The owner of McDonald's franchises at Harvard and Comm Ave. and on Western Avenue wants to start opening his outlets at 5 a.m. - and to extend the Western Ave. closing time to 3 a.m. He says he's already taken steps to deal with an increasing problem with methadone patients hanging out at the Harvard Ave. location.
At a Boston Licensing Board hearing today, the Allston Civic Association opposed the hour extensions. Association President Paul Berkeley said that with some outlets seeking later hours at night and others seeking earlier hours in the morning, members are "fearful we're just going to become a 24-hour community."
The mayor's office says it could live with a 6 a.m. opening time - and 1 a.m. closing for Western Avenue - but added they would prefer to see no action on Western Avenue until after residents move into the new Charlesview complex next door and give their opinions.
The board decides tomorrow what to do.
Bob King, who owns the two franchises, says he already has people knocking on the doors of both places seeking coffee and breakfast items before they open at 7 a.m. He said 5 a.m. on Harvard Avenue would serve people waiting for the first trolley of the day - which board Chairwoman Nicole Murati Ferrer noted leaves BC at 5:01 a.m. - while the earlier hours on Western Avenue would help local residents driving off to their jobs, especially now that McDonald's has become better known for its coffee, rather than just for its breakfast items.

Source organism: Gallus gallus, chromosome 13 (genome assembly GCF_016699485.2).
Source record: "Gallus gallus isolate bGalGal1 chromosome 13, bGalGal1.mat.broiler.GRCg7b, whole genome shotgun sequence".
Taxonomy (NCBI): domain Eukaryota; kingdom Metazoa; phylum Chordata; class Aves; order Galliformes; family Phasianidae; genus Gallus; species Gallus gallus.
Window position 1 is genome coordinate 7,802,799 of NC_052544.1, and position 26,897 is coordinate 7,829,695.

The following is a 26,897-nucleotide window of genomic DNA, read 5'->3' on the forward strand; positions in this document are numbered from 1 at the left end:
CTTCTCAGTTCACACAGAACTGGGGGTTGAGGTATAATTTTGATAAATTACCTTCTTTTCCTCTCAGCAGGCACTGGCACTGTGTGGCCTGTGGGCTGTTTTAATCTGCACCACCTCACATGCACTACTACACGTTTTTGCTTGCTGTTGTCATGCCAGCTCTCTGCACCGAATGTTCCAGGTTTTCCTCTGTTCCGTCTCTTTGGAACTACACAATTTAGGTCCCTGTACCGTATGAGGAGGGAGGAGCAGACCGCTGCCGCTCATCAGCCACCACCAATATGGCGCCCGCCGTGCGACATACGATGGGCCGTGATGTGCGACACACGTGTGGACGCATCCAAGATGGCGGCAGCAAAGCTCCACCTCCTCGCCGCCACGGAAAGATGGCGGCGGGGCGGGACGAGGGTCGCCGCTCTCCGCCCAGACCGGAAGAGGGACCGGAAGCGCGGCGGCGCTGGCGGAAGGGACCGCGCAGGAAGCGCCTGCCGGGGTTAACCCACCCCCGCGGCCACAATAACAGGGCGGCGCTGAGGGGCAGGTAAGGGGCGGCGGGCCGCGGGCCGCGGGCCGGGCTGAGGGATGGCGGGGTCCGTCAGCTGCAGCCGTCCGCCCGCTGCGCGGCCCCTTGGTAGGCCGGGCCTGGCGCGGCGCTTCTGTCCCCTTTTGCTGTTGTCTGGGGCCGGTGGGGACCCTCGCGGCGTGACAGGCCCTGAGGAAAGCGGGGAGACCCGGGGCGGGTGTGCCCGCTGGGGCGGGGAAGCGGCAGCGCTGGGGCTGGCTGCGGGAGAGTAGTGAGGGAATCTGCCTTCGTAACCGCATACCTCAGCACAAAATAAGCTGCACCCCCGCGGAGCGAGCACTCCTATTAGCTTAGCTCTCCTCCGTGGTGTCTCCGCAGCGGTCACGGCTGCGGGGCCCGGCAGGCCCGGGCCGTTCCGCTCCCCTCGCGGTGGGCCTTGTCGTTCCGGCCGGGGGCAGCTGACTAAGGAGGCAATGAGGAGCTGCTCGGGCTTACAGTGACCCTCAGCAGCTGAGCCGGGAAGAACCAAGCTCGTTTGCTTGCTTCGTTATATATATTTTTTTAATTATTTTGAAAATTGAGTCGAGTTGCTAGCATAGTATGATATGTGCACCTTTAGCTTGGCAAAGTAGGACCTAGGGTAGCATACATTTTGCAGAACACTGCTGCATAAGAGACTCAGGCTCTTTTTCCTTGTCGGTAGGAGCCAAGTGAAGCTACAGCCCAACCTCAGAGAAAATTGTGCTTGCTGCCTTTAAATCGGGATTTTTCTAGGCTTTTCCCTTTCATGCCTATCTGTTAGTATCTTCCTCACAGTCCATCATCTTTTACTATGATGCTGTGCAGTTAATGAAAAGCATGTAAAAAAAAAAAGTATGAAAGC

King and his attorney, Joshua Krefetz, acknowledged growing complaints about methadone patients from the Brighton Marine Health Center congregating in the Harvard Avenue McDonald's, but said they can't just broom them because they're not actually breaking any laws. Board member Milton Wright, a retired district-court judge, agreed and added the real answer is to give the patients a center where they could safely hang out between the time they are given their methadone and the time they have to report back for counseling.
Still, King said he has worked with the health center on a new policy under which any patients who do cause trouble at the restaurant would be booted from treatment. He said the center did just that for two patients who did get into a fight inside the McDonald's a few weeks ago and that word has gotten out among local methadone users.
Krefetz added he doubts methadone patients would start crowding the McDonald's at 5 a.m. "Nobody is getting up at 5 a.m. to get high and go to McDonald's," he said. "They'd rather sleep."
Board member Suzanne Ianella questioned the need to open that McDonald's at 5 a.m., saying a neighboring Tedeschis may already sell an Egg McMuffin-like breakfast substance at that hour.
"I don't know, but I wouldn't eat it," Krefetz retorted.